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The world coffee market: a brief economic history.

Before 1989 the international coffee market was regulated under the International Coffee Agreement (ICA) that was supported by producing and importing countries. That year, the ICA ended and the coffee industry became a free market without any interventions. In a few coffee-producing countries some form of local regulation continued. Given the deep structural imbalance between supply and demand the free market forces had a hard job to do. Today, after 20 years of market correction the supply surplus has disappeared and the market is better balanced, although it remains very volatile. Part I of this two-part series describes the "great correction" in the coffee market and discusses the price paid by the coffee farmer. The data used are all from the London-based International Coffee Organization (ICO).

Coffee is the largest market among the tropical agricultural commodities where millions of small farmers are dependent on exports. Due to swings in production, stocks play an important role as a buffer. During the 1960s coffee was, together with other commodities such as sugar, rubber and cocoa, part of the postcolonial North-South trade dialogue. This dialogue also took place in international organizations such as the United Nations, UN Conference on Trade and Development (UNCTAD), Food and Agricultural Organization (FAO) and the World Trade Organization (WTO). International commodity markets were traditionally plagued by overproduction in the exporting countries, declining price trends, volatility in production and prices, and other market uncertainties. The North-South trade negotiations resulted in the creation of several commodity agreements with intervention mechanisms to stabilize the markets; among them the International Coffee Agreement (ICA) in 1963.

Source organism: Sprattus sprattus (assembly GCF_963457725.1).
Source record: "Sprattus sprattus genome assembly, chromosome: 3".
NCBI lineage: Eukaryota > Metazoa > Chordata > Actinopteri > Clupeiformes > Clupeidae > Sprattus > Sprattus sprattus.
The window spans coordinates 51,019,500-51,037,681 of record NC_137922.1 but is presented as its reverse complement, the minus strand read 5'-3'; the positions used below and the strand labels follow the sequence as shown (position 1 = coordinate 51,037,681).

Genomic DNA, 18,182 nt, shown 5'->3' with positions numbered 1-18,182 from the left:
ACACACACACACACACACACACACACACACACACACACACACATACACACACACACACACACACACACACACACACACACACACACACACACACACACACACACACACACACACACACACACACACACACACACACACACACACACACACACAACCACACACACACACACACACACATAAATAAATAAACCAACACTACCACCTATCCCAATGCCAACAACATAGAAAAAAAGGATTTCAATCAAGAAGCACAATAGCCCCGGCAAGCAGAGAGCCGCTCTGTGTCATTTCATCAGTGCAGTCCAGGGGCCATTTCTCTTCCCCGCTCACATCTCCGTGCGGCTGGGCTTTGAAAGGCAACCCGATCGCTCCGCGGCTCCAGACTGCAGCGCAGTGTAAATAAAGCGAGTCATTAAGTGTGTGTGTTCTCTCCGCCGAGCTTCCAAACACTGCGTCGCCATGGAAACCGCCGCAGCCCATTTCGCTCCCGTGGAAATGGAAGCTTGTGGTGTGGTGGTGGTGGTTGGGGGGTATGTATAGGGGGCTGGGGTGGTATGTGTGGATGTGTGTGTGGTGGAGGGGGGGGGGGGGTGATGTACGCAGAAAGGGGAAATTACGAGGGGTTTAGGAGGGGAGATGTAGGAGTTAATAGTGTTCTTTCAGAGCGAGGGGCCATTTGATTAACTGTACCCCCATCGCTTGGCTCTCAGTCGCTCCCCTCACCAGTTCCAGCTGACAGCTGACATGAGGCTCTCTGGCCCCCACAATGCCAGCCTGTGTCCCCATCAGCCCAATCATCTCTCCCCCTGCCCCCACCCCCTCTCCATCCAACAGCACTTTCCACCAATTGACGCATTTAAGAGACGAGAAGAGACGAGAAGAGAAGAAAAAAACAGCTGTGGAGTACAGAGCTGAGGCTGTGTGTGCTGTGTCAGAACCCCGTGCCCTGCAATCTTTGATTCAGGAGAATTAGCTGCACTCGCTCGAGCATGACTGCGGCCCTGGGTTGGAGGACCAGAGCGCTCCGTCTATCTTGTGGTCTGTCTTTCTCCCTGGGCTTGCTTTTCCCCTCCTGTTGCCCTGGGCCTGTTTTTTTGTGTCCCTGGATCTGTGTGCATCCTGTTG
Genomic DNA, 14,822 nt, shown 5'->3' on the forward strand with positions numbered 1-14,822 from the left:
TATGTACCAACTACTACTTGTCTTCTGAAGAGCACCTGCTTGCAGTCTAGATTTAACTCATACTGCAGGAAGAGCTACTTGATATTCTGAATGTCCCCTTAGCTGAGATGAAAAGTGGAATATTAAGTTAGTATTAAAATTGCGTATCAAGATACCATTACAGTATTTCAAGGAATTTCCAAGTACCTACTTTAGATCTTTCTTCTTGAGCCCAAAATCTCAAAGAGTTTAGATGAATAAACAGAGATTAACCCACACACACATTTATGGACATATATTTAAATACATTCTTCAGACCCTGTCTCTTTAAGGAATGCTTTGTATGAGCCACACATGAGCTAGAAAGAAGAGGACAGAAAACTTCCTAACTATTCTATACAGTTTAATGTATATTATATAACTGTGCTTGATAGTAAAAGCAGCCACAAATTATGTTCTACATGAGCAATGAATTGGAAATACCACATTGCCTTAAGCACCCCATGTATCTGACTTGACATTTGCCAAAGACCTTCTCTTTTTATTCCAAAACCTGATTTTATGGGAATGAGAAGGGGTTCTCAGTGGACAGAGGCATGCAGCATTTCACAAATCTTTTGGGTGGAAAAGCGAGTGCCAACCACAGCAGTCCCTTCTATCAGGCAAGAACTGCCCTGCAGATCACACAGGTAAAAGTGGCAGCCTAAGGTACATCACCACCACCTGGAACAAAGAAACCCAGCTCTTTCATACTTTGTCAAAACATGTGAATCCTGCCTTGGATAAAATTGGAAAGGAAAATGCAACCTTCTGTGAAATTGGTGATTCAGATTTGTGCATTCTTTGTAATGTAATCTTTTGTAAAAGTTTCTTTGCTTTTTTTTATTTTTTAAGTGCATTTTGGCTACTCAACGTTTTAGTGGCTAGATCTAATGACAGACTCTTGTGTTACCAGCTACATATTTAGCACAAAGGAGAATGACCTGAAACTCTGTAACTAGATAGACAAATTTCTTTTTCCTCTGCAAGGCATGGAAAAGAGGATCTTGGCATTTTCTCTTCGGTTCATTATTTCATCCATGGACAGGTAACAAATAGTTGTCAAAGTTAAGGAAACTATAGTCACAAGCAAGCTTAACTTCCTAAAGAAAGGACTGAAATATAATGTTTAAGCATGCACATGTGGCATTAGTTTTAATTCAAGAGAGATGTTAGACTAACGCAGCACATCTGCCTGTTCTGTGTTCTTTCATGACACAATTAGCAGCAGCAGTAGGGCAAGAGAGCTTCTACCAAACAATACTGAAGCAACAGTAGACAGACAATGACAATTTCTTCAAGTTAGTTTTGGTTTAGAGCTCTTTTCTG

The International Coffee Organization (ICO), London, was responsible for the implementation of the ICA. It was a de facto cartel with about 70 exporting and consumer countries as members. The objective of the agreement was to stabilize the international coffee market and coffee prices. Through a system of export quota the ICO tried to keep the coffee prices within an agreed price corridor. When the coffee price threatened to fall under the price-floor, export quota was applied to reduce supply and support the price. In case the market price came close to the price ceiling, the quota was suspended.

Like the other commodity agreements the coffee agreement had its share of difficulties, suspensions and ups and downs. Nevertheless the results of the coffee agreement--price support and stabilization-- were in general more positive than for other commodity agreements. Ultimately the main objective--structural balance between supply and demand--was not realized.